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Ah English, you have such a wide range of dialects that can cause many hilarious confusions!
I nearly got fired once for innocently suggesting that my 13 year old Mathematics students in New York “openly share rubbers without asking permission” (Rubber to me is an eraser to them, but in USA it’s a condom). And, at first, I couldn’t for the life of me figure out what my blogger friends were talking about when they said they wanted to dominate a “nitch”. Rather than being a really bad itch, it was actually a niche (“neesh” for me). And that’s just American vs non-American English differences!
In Ireland we are lucky enough to be exposed to quite a lot of different versions of English thanks to television/cinema/literature. As well as our own TV channels, we have BBC, lots of American series, Australian soap operas and loads more. However, the opposite just doesn’t seem to be as true (although Irish literature has indeed had a huge impact on the English speaking world).
Other than poorly imitated Irish accents in films, the Irish dialect of English seems to elude a lot of people. So today, I’m going to break it down for you! Maybe then you’ll understand us better, or at least not do such a terrible job when you try to mimic us 😛
Why do the Irish speak like that?
Firstly, there’s no such thing as an Irish accent. Ireland may be a small island with a modest population, but the differences between regions and even within parts of cities like Dublin are vast and easy to pick up on. Of course, other countries also have the same phenomenon with dozens of English dialects within London alone and huge differences across America, but I’ll just focus on Ireland in this wee article 😉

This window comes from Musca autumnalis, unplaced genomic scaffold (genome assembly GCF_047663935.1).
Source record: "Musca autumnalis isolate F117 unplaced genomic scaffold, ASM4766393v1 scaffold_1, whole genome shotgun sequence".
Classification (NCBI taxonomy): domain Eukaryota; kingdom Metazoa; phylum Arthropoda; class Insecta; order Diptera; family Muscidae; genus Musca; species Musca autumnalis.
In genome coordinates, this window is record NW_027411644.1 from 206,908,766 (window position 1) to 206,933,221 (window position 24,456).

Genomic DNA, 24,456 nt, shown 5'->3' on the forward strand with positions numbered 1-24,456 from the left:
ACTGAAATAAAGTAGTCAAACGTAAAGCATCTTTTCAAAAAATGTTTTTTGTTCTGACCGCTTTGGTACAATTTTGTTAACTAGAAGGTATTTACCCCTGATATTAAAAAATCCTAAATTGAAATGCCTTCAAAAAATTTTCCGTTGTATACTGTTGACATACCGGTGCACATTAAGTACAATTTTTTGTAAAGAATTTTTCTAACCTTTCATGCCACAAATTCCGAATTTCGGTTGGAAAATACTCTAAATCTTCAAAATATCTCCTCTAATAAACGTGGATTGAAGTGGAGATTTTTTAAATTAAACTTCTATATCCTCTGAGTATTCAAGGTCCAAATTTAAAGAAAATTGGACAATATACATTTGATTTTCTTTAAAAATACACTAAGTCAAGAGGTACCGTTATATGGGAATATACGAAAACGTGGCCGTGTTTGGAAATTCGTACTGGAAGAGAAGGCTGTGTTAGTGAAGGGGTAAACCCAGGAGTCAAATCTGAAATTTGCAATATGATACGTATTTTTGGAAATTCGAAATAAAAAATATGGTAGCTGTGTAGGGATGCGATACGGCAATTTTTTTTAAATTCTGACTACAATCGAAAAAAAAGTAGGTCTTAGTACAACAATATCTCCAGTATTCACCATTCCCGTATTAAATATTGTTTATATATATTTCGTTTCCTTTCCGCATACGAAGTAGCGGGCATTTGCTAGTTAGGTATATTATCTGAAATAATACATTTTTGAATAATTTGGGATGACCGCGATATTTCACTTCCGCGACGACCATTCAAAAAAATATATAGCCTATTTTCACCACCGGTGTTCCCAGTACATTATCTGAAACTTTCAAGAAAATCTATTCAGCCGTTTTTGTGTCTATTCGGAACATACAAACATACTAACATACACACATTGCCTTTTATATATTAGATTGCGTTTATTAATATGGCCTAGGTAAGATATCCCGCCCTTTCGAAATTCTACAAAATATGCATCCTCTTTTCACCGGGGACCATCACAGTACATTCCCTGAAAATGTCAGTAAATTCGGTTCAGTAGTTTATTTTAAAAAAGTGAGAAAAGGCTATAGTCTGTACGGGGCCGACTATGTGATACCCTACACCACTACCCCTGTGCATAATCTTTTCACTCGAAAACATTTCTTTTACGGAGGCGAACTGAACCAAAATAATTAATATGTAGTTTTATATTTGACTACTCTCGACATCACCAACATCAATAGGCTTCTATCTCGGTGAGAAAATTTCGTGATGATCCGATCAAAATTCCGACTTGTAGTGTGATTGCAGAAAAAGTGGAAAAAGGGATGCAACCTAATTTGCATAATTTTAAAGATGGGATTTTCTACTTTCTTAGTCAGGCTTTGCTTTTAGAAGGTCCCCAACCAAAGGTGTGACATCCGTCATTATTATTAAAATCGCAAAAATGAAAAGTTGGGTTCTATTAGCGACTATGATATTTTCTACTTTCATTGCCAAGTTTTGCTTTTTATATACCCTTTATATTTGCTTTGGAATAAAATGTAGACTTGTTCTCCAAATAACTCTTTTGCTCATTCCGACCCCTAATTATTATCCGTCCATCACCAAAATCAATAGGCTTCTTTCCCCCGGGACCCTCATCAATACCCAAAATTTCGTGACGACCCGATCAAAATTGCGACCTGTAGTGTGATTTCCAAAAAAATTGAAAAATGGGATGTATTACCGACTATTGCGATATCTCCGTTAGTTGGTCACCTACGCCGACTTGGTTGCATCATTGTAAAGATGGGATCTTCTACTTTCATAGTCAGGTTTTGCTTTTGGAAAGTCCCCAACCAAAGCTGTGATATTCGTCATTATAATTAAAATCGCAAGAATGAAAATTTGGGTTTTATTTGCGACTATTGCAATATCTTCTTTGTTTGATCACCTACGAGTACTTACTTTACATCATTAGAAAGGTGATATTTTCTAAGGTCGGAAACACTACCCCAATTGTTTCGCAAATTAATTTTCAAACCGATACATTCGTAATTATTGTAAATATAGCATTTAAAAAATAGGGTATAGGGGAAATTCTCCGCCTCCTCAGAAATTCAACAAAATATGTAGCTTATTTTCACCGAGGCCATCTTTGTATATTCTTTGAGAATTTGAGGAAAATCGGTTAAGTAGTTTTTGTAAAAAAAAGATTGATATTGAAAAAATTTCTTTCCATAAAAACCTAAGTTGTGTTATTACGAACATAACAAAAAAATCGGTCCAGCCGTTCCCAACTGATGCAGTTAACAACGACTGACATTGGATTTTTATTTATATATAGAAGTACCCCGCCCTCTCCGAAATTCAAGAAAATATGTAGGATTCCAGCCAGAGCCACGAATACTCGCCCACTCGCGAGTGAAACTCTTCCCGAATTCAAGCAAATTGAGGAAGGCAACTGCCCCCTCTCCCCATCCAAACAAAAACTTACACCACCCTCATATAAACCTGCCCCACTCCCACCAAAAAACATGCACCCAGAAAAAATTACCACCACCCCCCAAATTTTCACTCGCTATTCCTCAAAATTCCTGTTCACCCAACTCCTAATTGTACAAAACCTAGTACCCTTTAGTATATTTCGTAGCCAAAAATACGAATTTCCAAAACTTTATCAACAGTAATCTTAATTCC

Despite there not being a ‘single’ accent, there are commonalities that stem from a combination of factors, the most important of which being that just a few generations ago, Irish (Gaeilge) was the dominant language of the country. Even though less people use it now in comparison, and there are even some people who don’t have any Irish, the influence of the language on their English is huge.
For example, you’ll notice that I’ve just written have any Irish – it is more common in Ireland to say that you have a language rather than you speak it. This is originally due to Irish’s phrasing of Tá Gaeilge/Fraincis agam (“I have Irish/French”)